Constructed in 1835, Bethesda Presbyterian Church is a remnant of the Civil War’s effect on East Tennessee. As the war began, the congregation divided in two: many sided with the Confederacy, though many more still were Union sympathizers. During this period, the church closed its doors. The Battle of Bean Station took place on December 14, 1863. After this historic battle, Confederate General James Longstreet arrived at Bethesda Church with 25,000 men who were stationed on the land until February 1864. During this time, the church served as a hospital. In the cemetery just outside the church doors, over 80 unknown soldiers were buried in mass graves. While some Union soldiers were laid to rest here, most of the unknown dead are presumed to have fought for the Confederacy.
In October, Federal troops pushed closer to the encampment at Bethesda during an engagement known as “Vaughn’s Stampede.” In November, Confederate troops pushed the Union soldiers back west towards Knoxville. This battle is known as “Gillem’s Stampede.” During this push, a cannonball smashed through the eastern wall and caused severe structural damage. The walls were quickly repaired and reinforced with iron bracings and rods that can be seen in the photo to the right. The original pulpit and high-backed pews remain to this day, and the floors lie permanently stained with the blood and disdain of our American predecessors.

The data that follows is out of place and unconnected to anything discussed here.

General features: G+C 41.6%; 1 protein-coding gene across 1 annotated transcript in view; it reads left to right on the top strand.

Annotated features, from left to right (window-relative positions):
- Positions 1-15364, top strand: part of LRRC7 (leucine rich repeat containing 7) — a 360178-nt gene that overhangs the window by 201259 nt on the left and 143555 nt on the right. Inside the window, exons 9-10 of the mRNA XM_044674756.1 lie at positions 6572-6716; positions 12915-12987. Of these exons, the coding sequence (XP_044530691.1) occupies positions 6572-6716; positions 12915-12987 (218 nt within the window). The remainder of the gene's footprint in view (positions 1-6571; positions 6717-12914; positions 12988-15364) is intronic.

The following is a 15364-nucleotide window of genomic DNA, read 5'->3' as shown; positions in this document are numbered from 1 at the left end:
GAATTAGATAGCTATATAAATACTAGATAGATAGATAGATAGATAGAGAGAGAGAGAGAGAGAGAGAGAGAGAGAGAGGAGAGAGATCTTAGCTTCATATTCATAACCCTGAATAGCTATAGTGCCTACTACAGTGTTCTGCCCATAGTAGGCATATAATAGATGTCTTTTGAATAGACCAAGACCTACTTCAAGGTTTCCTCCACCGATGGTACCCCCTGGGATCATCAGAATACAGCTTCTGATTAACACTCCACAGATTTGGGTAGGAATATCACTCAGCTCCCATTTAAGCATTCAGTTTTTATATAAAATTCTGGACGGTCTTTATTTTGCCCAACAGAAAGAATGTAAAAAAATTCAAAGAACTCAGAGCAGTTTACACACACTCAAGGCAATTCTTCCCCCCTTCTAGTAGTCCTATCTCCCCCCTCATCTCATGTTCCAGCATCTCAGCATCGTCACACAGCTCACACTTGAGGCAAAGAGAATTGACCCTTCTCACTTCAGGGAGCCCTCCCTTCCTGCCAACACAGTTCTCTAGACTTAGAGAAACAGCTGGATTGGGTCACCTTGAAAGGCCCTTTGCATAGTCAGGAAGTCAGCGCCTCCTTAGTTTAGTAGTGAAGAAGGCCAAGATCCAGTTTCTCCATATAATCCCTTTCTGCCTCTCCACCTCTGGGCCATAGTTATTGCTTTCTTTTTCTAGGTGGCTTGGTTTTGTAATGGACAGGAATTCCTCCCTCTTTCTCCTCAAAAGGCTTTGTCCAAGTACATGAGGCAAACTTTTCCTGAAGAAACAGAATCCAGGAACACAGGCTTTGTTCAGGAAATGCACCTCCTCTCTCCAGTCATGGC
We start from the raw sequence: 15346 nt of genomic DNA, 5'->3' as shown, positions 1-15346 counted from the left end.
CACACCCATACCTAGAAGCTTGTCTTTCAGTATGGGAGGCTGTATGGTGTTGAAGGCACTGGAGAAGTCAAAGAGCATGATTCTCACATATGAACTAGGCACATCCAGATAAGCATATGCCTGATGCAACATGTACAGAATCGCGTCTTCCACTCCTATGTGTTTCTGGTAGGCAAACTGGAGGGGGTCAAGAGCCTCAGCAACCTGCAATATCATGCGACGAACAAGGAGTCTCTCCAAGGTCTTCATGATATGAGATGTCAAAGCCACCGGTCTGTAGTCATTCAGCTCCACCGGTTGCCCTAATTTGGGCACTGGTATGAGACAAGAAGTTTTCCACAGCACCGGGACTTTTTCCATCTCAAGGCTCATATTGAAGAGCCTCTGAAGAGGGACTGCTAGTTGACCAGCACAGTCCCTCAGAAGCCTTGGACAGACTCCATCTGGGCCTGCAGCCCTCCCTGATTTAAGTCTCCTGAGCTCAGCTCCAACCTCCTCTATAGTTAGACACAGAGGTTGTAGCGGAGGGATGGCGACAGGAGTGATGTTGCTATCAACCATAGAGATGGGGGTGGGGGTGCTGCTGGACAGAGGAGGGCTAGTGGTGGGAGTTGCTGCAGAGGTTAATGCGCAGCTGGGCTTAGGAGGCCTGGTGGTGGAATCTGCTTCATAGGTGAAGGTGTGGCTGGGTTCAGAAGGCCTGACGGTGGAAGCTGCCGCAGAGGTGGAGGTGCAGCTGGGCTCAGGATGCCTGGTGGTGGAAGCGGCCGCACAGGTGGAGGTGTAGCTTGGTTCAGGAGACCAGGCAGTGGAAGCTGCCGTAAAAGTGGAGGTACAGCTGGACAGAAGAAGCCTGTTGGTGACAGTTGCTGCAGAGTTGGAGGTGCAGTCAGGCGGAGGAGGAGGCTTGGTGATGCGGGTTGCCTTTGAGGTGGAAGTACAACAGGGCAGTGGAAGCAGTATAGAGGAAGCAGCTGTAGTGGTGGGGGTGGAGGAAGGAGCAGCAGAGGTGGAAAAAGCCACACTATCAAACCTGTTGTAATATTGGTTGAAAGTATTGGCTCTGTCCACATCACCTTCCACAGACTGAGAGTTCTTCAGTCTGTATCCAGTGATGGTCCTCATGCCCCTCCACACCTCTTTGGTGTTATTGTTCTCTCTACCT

As the war ended and soldiers from both sides began to return home, the congregation attempted to compromise and reconvene. Sporadic services dotted the calendars. Between 1866 and 1871, sympathizers of each cause sat in the outer pews, leaving the middle column empty. Eventually, one side left and helped form the First Presbyterian Church of Morristown. The remaining church body stayed through 1875. However, in time, the majority began attending the new Russellville Presbyterian Church.
Bethesda has remained closed since that time, save for a few irregular services held for major Christian holidays such as Easter. Now the building stands to serve as a reminder of the sacrifice of our ancestors in East Tennessee. Within its walls and grounds lies the story of a church body that symbolized the civil issues of the time. This once-unified group of people was just another casualty of a war among brothers.
As for potential paranormal activity, many have claimed to see apparitions of restless Confederate soldiers both inside and outside the church. The apparition of a weeping woman has also been seen on the far side of the cemetery. Her cries are often heard late at night. We have also heard reports of a “witch” buried on the grounds near the woods.
We investigated Bethesda Church and the surrounding grounds this past Sunday evening. Check back soon to see what we found!